Unfortunately, the severe weather was just getting warmed up along with the temperature.
Rain was falling on much less needy areas from the eastern Ohio Valley to the central and southern Appalachians. There were multiple incidents of flash and urban flooding, including in Chattanooga, Tenn. Roads were flooded or washed out as far north as Muskegon and Ottawa counties in Michigan.
The severe weather would take on more damaging and deadly consequences in northwestern Georgia during the midday hours Wednesday. A large and strong tornado touched down in Adairsville, claiming the life on one person and injuring 14 others. The storm overturned 100 vehicles on nearby I-75.
Additional violent storms would cause multiple injuries during the midday Wednesday in northwestern Georgia.
An additional 300 incidents of severe weather would occur on Wednesday, Jan. 30, 2013. reaching from northern Florida to Pennsylvania resulting in extensive property damage and downed scores of trees, which took power lines with them in some cases.
Gusts between 50 and 70 mph occurred as far north as southwestern Pennsylvania during the midday hours Wednesday. The carnage continued during the afternoon and evening east of the Appalachians in the South, where temperatures in some locations surged past 80 degrees.
The violent weather was not done yet.
During the morning and midday hours of Thursday, Jan. 31, 2013, intense rainfall and high winds swung through the coastal areas of the mid-Atlantic, New England and into portions of New Brunswick.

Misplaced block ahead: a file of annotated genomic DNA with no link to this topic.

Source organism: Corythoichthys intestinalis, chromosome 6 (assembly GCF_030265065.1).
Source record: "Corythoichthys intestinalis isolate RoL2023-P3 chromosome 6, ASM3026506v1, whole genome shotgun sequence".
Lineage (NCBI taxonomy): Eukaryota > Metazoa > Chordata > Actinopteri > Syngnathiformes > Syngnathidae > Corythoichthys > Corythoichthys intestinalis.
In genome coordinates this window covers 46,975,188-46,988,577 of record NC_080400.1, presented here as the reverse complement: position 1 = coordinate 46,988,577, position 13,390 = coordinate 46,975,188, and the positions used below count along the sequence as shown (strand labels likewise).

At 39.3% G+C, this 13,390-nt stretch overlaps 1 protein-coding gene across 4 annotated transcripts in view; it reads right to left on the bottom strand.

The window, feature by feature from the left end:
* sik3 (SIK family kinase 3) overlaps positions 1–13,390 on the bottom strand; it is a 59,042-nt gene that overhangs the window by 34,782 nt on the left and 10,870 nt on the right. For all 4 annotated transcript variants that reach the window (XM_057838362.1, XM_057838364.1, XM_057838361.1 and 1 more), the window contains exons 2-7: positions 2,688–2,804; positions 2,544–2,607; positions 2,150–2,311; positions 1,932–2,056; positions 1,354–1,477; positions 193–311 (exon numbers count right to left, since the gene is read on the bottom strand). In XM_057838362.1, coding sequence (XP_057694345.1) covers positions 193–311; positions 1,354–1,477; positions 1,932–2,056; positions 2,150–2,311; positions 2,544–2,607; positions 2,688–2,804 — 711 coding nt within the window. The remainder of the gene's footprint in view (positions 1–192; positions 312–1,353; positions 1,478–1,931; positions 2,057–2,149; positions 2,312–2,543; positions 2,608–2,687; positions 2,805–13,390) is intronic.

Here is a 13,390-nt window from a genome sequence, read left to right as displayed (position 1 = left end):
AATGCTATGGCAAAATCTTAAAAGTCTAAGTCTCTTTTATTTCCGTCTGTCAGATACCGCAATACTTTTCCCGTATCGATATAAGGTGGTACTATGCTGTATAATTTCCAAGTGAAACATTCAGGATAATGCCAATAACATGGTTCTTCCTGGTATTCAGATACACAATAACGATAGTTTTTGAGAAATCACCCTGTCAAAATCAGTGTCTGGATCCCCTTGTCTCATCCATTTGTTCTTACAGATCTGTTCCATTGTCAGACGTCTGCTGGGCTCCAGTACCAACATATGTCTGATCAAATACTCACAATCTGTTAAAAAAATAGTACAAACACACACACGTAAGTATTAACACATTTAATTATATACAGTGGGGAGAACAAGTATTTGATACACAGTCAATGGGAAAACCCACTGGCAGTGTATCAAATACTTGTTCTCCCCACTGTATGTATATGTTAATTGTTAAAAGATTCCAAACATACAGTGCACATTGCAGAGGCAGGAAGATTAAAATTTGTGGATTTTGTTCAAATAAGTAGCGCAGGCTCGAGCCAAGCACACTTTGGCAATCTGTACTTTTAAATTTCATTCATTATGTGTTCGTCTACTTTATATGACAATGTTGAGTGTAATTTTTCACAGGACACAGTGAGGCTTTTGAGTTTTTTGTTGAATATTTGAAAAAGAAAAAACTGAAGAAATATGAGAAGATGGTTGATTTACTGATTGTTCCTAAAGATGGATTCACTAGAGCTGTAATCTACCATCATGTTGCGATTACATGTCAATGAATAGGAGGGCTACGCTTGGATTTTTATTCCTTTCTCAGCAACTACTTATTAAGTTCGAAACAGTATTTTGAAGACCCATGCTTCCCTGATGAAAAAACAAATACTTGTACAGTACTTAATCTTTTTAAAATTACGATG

Powerful gusts knocked out power to tens of thousands in Connecticut alone early Thursday. Gusts reached hurricane force at Langley Air Force Base in Virginia and at Blue Hill Observatory in Massachusetts.
Rainfall ranging from 1 to 4 inches over a several-hour period continued from the Mississippi basin Tuesday and the Appalachians and South Wednesday to the Northeast early Thursday as well. The wall of rain and flash flooding that quickly followed caught motorists by surprise in northern Virginia and in the Washington, D.C., area.
The huge buckle in the jet stream was shifting eastward. The charge of cold air that began over the northern Plains days earlier was sweeping across the Midwest, setting off bands of flurries, snow squalls and heavy lake-effect snow. The squalls were bringing local whiteouts and were combining with the plunging temperatures to bring a rapid freeze-up as far east as the central Appalachians. Powerful gusts of cold wind were bringing down trees and power lines in upstate New York.
Temperatures in Chicago were nearly 50 degrees lower Thursday morning, when compared to 48 hours earlier. In Pittsburgh, the temperature at 10:00 a.m. Thursday was 25 degrees or 43 degrees lower than at the same time the day before, when a record high of 68 degrees was achieved. AccuWeather.com RealFeel® temperatures were 4 below zero and 8 above zero degrees at Chicago and Pittsburgh, respectively, at 10 a.m. Thursday. RealFeel temperatures were 60 degrees below zero in parts of North Dakota at the same time Thursday.
While actual numbers on the cold on the East Coast were not expected to be as extreme as the arctic outbreak a week earlier, the sudden rush of cold air will be a shock to some people and will cause areas of runoff to freeze in some cases for a couple of days.